Keila Szpaller

(Daily Montanan) The second executive director of the Montana Public Service Commission in as many years is on his way out.

Brad Tschida’s last day at the regulatory agency is Sept. 14, according to the Public Service Commission.

Tschida, of Missoula, is a former Republican legislator who described himself as semi-retired prior to taking the helm of the PSC in January.

The outgoing director did not return a voicemail for comment this week. However, the PSC’s Lucas Hamilton said Tschida submitted his resignation, and the Public Service Commissioners didn’t ask him to step down.

In a statement posted to the PSC website, Tschida praised the agency.

“Despite (having) gone through some difficult times in recent years, current PSC leadership has placed this agency on a track of exceptional governance, and the citizens of Montana can be assured that commission leadership continues its pursuit of becoming a model of outstanding governance,” Tschida said in the statement. “My time, albeit limited, has shown me that there are extremely competent and dedicated staff members, and commissioners, working for Montanans at the PSC.”

Tschida was previously in the limelight for leading allegations of wrongdoing by the Missoula County Elections Office in the 2020 election, although the local GOP conducted its own review of practices and said voters should have full confidence in the county’s elections results.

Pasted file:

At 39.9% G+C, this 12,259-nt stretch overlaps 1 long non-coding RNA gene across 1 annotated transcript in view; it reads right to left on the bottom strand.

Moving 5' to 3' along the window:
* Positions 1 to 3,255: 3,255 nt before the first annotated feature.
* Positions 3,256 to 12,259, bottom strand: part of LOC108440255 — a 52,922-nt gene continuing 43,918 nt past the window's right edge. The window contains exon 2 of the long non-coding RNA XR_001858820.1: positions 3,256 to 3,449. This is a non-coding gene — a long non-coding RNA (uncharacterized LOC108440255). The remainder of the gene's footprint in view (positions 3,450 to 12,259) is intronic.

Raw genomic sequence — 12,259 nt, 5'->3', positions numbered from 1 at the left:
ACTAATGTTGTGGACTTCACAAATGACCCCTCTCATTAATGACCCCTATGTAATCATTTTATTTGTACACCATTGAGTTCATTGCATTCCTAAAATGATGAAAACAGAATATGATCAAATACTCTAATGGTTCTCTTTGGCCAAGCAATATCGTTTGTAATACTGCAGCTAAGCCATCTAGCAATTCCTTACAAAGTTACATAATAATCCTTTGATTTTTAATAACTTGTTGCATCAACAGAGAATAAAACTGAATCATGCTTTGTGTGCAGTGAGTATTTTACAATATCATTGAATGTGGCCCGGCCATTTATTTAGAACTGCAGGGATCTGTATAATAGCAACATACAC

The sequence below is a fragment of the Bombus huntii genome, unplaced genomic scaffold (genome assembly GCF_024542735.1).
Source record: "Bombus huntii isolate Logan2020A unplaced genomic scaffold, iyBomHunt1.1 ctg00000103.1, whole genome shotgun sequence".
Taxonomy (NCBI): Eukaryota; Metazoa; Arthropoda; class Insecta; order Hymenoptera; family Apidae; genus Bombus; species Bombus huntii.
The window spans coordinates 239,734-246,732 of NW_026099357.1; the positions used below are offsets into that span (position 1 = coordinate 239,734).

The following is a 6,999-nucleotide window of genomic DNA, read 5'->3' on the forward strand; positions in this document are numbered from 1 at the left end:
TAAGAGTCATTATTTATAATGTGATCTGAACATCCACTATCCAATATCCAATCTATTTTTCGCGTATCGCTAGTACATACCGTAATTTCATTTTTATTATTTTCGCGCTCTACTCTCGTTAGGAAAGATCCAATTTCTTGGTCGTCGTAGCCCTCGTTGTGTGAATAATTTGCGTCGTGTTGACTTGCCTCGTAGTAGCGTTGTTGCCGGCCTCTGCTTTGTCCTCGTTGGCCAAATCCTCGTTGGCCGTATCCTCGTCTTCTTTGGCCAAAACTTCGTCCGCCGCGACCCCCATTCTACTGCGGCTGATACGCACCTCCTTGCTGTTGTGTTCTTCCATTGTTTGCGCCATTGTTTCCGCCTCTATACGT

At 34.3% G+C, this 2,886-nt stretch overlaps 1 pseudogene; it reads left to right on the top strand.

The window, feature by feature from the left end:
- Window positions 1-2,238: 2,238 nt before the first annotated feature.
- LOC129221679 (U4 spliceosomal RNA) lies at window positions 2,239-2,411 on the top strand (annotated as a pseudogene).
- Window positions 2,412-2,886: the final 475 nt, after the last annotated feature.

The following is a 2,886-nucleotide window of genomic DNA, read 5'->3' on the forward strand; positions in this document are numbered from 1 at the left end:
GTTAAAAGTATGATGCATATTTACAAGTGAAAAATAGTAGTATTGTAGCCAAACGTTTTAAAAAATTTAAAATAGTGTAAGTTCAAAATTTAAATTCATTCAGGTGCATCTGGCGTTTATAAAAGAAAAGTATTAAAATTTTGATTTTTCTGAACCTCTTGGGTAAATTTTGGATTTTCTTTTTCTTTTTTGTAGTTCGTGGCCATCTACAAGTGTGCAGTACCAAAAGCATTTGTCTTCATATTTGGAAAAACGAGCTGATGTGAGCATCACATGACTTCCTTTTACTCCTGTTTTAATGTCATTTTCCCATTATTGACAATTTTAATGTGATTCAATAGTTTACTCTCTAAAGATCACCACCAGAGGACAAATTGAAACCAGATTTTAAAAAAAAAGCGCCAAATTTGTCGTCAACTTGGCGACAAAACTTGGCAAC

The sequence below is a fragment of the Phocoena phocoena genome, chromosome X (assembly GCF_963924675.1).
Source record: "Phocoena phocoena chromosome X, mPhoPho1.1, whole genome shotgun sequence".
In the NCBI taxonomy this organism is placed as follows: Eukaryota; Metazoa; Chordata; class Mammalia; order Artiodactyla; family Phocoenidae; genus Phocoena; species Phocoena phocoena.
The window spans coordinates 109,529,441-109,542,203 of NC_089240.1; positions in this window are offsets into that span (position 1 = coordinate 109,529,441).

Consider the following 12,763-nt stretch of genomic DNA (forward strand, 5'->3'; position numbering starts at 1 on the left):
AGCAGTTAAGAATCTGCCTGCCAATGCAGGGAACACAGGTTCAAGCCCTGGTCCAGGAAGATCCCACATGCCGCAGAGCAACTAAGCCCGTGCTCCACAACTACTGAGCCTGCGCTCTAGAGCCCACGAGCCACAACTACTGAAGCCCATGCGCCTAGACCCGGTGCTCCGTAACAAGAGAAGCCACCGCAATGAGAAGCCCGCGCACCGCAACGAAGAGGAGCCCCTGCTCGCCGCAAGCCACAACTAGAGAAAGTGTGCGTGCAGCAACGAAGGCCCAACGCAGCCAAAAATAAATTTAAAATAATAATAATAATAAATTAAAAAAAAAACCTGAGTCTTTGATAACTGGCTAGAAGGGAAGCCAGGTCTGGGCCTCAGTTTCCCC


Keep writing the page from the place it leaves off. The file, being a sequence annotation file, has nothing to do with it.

In late December 2022, the all-Republican PSC voted 4-1 to support Tschida’s hire; Commission President Jim Brown confirmed at the time he cast the vote against the appointment but declined to state a reason.

In earlier statements posted on its website, Public Service Commissioners thanked Tschida in a joint statement for his “interim” work on “provisional” duties in the “transitional” role.

However, when the PSC hired Tschida, the agency expressed hope for stability in the role moving forward.

His offer letter, the closest equivalent to a contract at the PSC, did not describe an interim or temporary assignment; the letter described his starting salary this January at $90,000 and said it would increase to $97,000 on July 1 and $105,000 in January 2024.

“You serve at the pleasure of the commission,” the letter said.

Tschida has a house in Missoula, but at least initially, the PSC expected him to work out of the agency’s Helena office.

The PSC reorganized to hire an executive director after it received a problematic audit in spring 2021, although Brown said at the time it was shoring up operations prior to the findings.

The first executive director left last summer after just one year.

The executive director position is being advertised, and Hamilton said it will be open until filled.